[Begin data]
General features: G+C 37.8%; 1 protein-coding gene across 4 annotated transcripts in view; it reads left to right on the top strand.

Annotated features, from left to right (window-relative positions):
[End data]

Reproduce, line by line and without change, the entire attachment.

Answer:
General features: G+C 37.8%; 1 protein-coding gene across 4 annotated transcripts in view; it reads left to right on the top strand.

Annotated features, from left to right (window-relative positions):